To make this blow all the more painful for his bruised and battered heart, the girl was not even beautiful. Nevertheless, under his mother’s tutelage, Godefroid had come to recognize in his intended the merit of a serious soul and the immense advantages of a well-formed mind; he had grown used to her face, he had studied her physiognomy, he liked her voice, her ways, the look in her eyes. He had risked his life’s final stake on this liaison, and now he succumbed to the most bitter despair. His mother died, and he found himself—he whose desires had always followed the currents of fashion—with no fortune to his name but an annual revenue of five thousand francs; worse yet, he knew he would never recover any future losses he might incur, finding himself simply incapable of the activity implied in that terrible phrase earning one’s fortune!
From the Hardcover edition.
1. How long have you been studying and teaching the works of Balzac? What draws you to his novels?
Like a great many people, I imagine, I first read Balzac in high school: a translation of Pere Goriot that I don't think made much of an impression on me. I began to read him in French as an undergraduate, but it was in graduate school that I really fell under his spell, thanks to a wonderful course with Armine Kotin Mortimer at the University of Illinois. Since then, I've read and taught him sporadically–my specialty is twentieth- and twenty-first-century fiction, so my thoughts have been elsewhere--but he hasn't lost his hold on me. I think this largely comes from that wonderful voice of his, serious and hilarious, self-assured but never Olympian, often wry but always sympathetic to the denizens of his rich little world (winners and losers alike, noble and ignoble); but more generally I love his profoundly unreasonable side, his unwillingness to fade into the background of the narration, his excesses, his odd enthusiasms, his tender or horrified fascination with the ordinary, the fearless gravity with which he treats the extraordinary and the inexplicable.
2. How did you conclude that L'envers de l'histoire contemporaine needed a new translation, and how did you come up with the English title, The Wrong Side of Paris?
There are two existing English translations of L'envers de l'histoire contemporaine, both about a hundred years old, both long since out of print. In both cases, the translators had embarked on the monumental task of translating the entire Comédie Humaine (Clara Bell in collaboration,Katharine Prescott Wormeley all alone); my impression is that both see L'envers as a minor element of Balzac's vast tableau, and so give it rather less care than the better-known texts. In many ways, this strikes me as entirely understandable: they had a great many books to translate, and who knows how little time, and they were working with a technology that made revision far less easy than it is today. For whatever reason, neither translation ends up being nearly as astonishing and delightful as the original; I thought Balzac's novel deserved a bit more attention and more passion than they'd devoted to it–and then of course I simply wanted the sheer pleasure of translating it myself!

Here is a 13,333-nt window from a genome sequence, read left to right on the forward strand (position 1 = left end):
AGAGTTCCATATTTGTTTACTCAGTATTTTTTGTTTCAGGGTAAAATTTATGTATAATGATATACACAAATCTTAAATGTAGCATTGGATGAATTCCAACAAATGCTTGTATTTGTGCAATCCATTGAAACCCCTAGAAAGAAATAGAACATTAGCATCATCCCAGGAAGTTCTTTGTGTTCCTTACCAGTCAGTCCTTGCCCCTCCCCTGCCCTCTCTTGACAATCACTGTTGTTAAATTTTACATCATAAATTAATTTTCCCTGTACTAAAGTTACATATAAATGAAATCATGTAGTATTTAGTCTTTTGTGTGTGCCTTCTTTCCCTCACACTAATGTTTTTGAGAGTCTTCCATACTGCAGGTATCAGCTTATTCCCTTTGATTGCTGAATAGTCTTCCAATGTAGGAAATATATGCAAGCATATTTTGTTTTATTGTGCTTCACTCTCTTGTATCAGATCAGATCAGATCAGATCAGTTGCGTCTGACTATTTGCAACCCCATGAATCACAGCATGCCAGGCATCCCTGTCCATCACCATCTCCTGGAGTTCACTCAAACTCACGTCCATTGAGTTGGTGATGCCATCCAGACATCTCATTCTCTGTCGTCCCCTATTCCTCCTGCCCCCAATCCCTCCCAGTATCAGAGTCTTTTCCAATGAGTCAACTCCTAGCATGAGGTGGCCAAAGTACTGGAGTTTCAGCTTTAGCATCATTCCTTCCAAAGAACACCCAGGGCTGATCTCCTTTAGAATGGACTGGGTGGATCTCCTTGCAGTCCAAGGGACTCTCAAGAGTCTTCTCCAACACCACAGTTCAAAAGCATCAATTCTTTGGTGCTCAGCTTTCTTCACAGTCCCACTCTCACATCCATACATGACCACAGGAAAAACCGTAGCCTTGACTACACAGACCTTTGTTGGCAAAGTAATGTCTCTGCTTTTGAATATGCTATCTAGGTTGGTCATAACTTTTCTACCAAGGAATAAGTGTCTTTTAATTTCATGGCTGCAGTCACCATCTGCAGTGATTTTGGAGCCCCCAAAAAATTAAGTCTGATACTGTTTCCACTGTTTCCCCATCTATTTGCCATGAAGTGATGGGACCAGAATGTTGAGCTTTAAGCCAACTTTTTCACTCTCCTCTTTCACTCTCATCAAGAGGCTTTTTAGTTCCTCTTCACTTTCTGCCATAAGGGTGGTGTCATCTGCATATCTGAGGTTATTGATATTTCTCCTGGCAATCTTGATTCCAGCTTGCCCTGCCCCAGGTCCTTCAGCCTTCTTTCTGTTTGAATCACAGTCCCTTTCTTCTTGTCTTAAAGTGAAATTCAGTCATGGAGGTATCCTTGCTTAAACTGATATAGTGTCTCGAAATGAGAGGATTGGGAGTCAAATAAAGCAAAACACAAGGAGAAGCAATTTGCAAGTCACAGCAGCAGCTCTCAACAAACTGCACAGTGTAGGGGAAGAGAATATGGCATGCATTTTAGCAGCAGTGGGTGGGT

As for the title, it's not my own creation: for that I'm indebted to David Ebershoff of the Modern Library. Balzac's title is literally The Underside of Contemporary History--lovely in French, but a bit cumbersome in English. I admire David Ebershoff's title very much, because, like Balzac's, it describes the entire novel without seeming to. The book is set in two Parisian houses, both of which are, in a sense, on the wrong side of the city, one because it's wretched and run-down and in a bad neighborhood, the other because it's a little islet of noble sentiment in the middle of a superficial, grasping metropolis. And the people who live in that latter house have all suffered greatly because they got on the wrong side of the government, and the people in the former house all suffer greatly because they're trapped on the wrong side of the socio-economic scales. It's a wonderful title, for which I'm very grateful.
3. How would you compare The Wrong Side of Paris to Balzac's best known works, such as Pere Goriot, Lost Illusions, or Cousin Bette?
It certainly has a great deal in common with those three, and with a lot of Balzac's other novels: the same unrelenting dissection of the complicated workings of French society, the same preoccupation with the collisions and interpenetrations of different social strata, the same meticulous eye for the telling detail, the same fascination with the ambitious, the defeated, the debased, the ruthless, the pure of heart. But it's also a good deal stranger and more idiosyncratic than those three, thanks in part to its particularly overt championing of two of Balzac's most cherished causes--the Church and the Monarchy–but also to its deeply Romantic (or even Gothic) imagination, its lovingly over-the-top depiction of transcendent goodness, virtuous suffering, and even of the beauty of suffering. In his introduction, Adam Gopnik writes that this book "takes an abrupt turn into the dark, the magical, and the just plain weird"–and that, I think, is one of the great distinctions and one of the great pleasures of The Wrong Side of Paris.